Abstract: This paper uses microdata from the Current Population Survey combined with data from the U.S. International Trade Commission and Bureau of Economic Analysis to evaluate the impacts of international trade (imports penetration and exports intensiveness) on wages with a special focus on the returns to education. Consistent with the literature, our empirical analysis provides evidence that the wage rates of similarly skilled workers differ across net-exporting, net-importing and nontradable industries. Our results add to the literature by showing that the wage gap usually found across importing and exporting industries vanishes for highly-skilled workers (workers with college degree and beyond) when we control for the cross-effect between international trade and education, but the wage gap due to international trade still persists for low-skilled workers. This finding supports the view that education serves as an equalizer and counterbalances the adverse impact from imports-penetration on wages of highly-skilled workers
    Keywords: Trade; Returns to Education; Wage Differential
    JEL: F16 J3
    Date: 2008–07–07
  6. By: Torberg Falch; Justina AV Fischer
    Abstract: Student achievement has been identified as important contributor to economic growth. This paper investigates the relationship between redistributive government activities and investment in human capital measured by student performance in international comparative tests in Mathematics and Science during the period 1980 to 2003. In fixed effects panel models, government consumption, government social expenditures, and the progressivity of the income tax system have negative effects on student achievement. We report results from a variety of model specifications and social expenditure components, and our best estimate indicates that increased government size by 10 percent reduces student achievement by 0.1 standard deviations.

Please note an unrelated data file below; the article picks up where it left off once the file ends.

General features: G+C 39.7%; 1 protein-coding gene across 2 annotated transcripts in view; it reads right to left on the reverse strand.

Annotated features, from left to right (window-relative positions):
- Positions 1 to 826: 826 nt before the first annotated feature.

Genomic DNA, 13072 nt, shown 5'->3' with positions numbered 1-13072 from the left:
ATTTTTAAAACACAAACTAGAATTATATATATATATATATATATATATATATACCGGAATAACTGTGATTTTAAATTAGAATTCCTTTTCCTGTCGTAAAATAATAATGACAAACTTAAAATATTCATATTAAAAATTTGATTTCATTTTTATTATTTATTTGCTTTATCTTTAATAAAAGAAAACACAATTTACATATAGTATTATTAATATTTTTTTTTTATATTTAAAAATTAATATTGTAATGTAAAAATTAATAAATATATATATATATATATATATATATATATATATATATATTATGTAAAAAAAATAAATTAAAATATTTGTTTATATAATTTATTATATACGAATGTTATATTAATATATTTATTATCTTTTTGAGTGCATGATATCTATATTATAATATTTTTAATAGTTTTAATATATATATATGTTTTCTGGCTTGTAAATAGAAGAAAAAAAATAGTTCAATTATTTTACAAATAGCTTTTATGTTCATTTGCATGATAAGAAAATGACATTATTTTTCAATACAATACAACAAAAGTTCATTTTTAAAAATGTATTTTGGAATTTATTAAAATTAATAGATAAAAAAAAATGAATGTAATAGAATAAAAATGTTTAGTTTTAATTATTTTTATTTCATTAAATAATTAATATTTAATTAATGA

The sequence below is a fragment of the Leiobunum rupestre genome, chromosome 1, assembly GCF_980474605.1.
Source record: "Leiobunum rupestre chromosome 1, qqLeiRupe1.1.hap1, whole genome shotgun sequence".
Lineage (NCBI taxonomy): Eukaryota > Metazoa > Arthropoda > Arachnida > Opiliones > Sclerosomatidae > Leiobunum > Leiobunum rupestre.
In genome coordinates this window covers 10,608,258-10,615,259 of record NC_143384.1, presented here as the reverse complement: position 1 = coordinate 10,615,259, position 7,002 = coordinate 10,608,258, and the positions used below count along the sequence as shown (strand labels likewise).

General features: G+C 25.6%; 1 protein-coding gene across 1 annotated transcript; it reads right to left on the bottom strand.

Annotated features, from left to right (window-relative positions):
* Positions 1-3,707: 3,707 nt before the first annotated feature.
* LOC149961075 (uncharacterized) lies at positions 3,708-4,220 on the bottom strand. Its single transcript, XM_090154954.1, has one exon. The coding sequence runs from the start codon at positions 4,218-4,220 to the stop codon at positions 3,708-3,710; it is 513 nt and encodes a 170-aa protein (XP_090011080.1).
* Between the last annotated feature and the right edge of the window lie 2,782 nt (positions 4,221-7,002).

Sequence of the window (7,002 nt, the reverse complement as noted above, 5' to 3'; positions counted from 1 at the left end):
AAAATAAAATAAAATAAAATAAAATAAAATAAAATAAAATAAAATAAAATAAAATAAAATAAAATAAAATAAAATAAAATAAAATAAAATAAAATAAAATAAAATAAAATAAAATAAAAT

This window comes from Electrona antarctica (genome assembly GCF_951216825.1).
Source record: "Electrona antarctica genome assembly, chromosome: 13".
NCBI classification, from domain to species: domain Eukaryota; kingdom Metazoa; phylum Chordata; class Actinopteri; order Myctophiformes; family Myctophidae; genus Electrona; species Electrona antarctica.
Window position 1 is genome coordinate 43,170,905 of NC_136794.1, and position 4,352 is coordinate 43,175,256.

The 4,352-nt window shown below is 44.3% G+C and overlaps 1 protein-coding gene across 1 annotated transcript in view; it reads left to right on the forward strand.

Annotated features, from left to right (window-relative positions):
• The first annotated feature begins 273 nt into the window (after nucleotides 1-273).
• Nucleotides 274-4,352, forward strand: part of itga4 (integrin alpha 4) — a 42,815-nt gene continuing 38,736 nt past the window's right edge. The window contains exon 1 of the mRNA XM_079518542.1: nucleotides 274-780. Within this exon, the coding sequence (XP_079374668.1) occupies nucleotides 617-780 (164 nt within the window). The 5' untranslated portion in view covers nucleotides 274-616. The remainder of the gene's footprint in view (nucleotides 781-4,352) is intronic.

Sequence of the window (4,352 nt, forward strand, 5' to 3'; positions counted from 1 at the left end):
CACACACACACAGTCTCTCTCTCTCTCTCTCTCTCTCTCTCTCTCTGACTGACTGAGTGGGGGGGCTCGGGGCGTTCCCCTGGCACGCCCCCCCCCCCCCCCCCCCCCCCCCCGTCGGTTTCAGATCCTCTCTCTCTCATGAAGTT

Keywords: Student achievement; welfare state; government size; tax system; panel data; international tests
    Date: 2008
  7. By: Bratti, Massimiliano (University of Milan); Checchi, Daniele (University of Milan); Filippin, Antonio (University of Milan)
    Abstract: Building upon some education studies finding that cooperative behaviour in class yields better achievements among students, this paper presents a simple model showing that free riding incentives lead to an insufficient degree of cooperation between schoolmates, which in turn decreases the overall achievement. A cooperative learning approach may instead emerge when competitive behaviour is negatively evaluated by schoolmates, especially when the class is more homogeneous in terms of students’ characteristics (e.g., ability). Empirical evidence supporting our model is found using the 2003 wave of the OECD Programme for International Student Assessment (PISA) survey on students’ literacy levels. A competitive learning approach has a positive individual return (higher in comprehensive educational systems), while student performance increases with the average cooperative behaviour, particularly in tracked educational systems.
    Keywords: cooperation, competition, PISA, student attitudes
    JEL: I21 J24
    Date: 2008–07
  8. By: Michal Franta; Martin Guzi